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Computer Automation Plans Moves to Ease Problems : Preferred Stock Sale Announced

June 24, 1986|CARLA LAZZARESCHI | Times Staff Writer

Computer Automation Inc., the troubled Irvine electronics maker, Monday announced a series of steps to ease the persistent cash shortages and legal problems that have been hampering its operations.

The announcement comes just days before the end of the company's 1986 fiscal year, a period executives expect to mark its fourth consecutive annual loss. Between July, 1982, and April, 1986, Computer Automation lost a total of $25.1 million, including $4.1 million in the first nine months of the current year. The company expects to report a loss for the fourth quarter as well.

Despite the losses, the company said it hopes soon to sell $3 million worth of preferred stock that can be converted to common shares at a later date. The offering initially will be restricted to current company shareholders and employees.

In addition, the company said it has reached an agreement with Kansas businessman Larry Doskocil to terminate the lawsuits the two parties had filed against each other in the wake of Doskocil's investment of $3 million in the company.

The two moves are Computer Automation's latest efforts to revive its ailing operations. Late last year, the company tried to attract new investors but was thwarted by the lawsuit and its persistent flow of red ink.

Earlier this year, a potential merger with another Southern California maker of automatic test equipment for electronic components fell apart when the two parties could not agree on the terms.

Credit Line Lost

If its preferred stock sale is successful, the company will receive cash it badly needs to repay investors and operate its business. The company lost its only line of bank credit at the end of last month and has not yet found a replacement. Product sales in the first nine months of fiscal 1986 reached a mere $14.5 million, less than half the $30.9 million of the previous year and less than one-third of the $47 million of fiscal 1982, the last year the company reported a profit.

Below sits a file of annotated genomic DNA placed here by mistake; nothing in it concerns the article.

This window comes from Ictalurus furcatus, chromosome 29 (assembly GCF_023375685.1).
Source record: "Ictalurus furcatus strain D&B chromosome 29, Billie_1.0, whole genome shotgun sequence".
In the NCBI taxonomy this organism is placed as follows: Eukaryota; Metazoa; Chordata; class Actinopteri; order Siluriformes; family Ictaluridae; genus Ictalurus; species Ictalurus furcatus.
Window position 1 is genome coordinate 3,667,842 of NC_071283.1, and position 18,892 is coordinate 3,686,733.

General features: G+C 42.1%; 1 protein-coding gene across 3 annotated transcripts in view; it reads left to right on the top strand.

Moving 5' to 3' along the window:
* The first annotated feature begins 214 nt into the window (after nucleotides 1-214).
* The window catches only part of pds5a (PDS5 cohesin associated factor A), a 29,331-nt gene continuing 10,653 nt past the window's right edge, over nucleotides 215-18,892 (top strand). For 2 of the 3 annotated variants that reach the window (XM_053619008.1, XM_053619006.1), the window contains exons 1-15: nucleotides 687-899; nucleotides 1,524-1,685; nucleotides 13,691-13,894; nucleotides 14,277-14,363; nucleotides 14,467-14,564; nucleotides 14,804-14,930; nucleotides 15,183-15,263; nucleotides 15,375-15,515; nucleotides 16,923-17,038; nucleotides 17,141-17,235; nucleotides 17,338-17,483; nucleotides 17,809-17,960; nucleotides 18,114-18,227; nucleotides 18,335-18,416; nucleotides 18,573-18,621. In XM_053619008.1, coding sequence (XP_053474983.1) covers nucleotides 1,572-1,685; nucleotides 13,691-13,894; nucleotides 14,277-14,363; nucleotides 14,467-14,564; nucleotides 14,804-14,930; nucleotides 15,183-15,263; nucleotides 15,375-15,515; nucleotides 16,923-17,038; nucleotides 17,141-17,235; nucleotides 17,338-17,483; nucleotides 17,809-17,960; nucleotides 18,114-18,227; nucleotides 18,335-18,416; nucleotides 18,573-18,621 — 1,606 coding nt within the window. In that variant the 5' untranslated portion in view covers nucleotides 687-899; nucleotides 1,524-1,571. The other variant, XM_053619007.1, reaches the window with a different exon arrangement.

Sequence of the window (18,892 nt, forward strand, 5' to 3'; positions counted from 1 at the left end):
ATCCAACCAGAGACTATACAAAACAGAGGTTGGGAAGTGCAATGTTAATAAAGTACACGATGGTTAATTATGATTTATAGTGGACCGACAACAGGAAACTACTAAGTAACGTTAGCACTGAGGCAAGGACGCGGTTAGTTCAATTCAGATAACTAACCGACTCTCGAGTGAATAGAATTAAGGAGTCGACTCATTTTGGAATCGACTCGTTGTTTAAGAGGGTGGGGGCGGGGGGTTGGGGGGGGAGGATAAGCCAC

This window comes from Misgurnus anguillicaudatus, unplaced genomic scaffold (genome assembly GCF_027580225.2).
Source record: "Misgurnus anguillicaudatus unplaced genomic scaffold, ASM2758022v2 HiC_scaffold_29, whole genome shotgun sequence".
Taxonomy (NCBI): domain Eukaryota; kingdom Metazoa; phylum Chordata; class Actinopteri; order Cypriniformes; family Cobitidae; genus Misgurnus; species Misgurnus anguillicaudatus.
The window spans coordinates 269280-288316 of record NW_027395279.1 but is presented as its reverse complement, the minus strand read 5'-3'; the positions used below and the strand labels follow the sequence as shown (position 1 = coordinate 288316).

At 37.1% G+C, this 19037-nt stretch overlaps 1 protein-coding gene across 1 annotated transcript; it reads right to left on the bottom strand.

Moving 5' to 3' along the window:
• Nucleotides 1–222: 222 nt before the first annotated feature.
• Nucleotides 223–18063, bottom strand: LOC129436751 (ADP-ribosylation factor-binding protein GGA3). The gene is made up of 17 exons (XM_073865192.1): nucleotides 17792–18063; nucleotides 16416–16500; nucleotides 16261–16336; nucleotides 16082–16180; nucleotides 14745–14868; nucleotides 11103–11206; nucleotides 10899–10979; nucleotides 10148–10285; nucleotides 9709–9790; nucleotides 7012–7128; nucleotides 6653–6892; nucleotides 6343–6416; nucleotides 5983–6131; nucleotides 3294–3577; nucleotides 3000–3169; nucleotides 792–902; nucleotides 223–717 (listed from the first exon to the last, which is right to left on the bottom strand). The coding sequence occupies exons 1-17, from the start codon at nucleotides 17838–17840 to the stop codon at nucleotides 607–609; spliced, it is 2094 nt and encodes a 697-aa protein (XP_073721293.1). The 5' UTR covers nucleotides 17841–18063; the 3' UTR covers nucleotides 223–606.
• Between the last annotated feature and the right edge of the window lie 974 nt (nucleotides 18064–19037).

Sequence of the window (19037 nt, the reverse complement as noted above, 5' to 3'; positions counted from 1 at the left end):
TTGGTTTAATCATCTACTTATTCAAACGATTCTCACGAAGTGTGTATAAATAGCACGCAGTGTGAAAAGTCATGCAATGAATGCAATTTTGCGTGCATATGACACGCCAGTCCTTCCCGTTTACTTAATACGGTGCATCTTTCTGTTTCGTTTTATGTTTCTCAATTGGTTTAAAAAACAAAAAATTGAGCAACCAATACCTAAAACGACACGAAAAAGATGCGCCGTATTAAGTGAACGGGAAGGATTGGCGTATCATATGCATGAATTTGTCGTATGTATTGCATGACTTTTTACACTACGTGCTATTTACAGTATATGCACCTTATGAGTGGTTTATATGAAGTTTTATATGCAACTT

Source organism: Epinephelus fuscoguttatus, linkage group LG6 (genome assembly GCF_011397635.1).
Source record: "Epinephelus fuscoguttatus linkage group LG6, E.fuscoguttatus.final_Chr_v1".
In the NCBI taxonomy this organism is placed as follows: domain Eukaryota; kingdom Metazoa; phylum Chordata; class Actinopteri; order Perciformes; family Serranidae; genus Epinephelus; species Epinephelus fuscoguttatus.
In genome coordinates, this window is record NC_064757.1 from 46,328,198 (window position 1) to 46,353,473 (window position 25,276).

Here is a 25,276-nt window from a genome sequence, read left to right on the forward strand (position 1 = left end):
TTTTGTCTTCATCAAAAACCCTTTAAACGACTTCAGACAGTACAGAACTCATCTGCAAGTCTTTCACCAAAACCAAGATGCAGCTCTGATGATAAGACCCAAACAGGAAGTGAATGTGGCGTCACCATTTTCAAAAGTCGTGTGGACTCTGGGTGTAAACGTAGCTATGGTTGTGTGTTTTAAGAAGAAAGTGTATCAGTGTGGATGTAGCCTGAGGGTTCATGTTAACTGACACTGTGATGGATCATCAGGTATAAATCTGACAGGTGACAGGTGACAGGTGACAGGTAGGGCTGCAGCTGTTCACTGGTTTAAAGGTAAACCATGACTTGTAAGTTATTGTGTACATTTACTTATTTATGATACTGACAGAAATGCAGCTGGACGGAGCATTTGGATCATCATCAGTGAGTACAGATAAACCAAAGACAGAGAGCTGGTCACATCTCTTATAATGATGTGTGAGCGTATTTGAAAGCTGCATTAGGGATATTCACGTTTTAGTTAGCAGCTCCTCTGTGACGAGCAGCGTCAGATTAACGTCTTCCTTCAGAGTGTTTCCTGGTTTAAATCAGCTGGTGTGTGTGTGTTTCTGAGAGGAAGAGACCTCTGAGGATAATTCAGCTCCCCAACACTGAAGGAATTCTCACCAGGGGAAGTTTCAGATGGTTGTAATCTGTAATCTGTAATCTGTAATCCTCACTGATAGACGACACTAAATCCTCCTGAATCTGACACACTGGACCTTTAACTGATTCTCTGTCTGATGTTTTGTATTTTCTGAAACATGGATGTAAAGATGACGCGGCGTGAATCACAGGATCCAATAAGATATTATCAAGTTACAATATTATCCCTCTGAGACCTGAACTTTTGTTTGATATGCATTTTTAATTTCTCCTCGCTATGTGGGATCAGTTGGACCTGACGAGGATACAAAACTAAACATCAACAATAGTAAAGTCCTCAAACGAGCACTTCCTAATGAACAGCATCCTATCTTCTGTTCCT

According to the terms of Doskocil's $3-million investment in the company last year, he is owed $1.5 million at the end of August. The company said having to repay the amount from operations would create a problem and hopes to use some of the proceeds from the stock sale to make the payment.

In exchange for agreeing to drop his $16-million lawsuit, Doskocil won the right to move up the repayment date on his remaining $1.5-million investment from 1990 to 1987. In his suit, Doskocil claimed Computer Automation gave him false information on the company's financial health and future business opportunities in order to lure his investment.

David Smoak, a representative of Doskocil, said Doskocil still believes in the merits of his suit and his contention that he had been "defrauded by some pretty bad people."

'Time for a Change'

However, Smoak said Doskocil has reason to believe that those people, whom he declined to name, might be leaving the company and that other changes would be made in the best interests of the investors.

"If we didn't think something had changed or was about to change, we wouldn't have done anything with them," Smoak said. "A lot of board members are disgusted at what's gone on at Computer Automation for the last year and it's time for a change," said Smoak.

Computer Automation executives declined comment on the potential changes. However, President Douglas Cutsforth confirmed that George Pratt, the company's chairman and chief executive since April, 1985, has repeatedly stressed his intention of leaving the company once his job of reorganizing its operations is completed.

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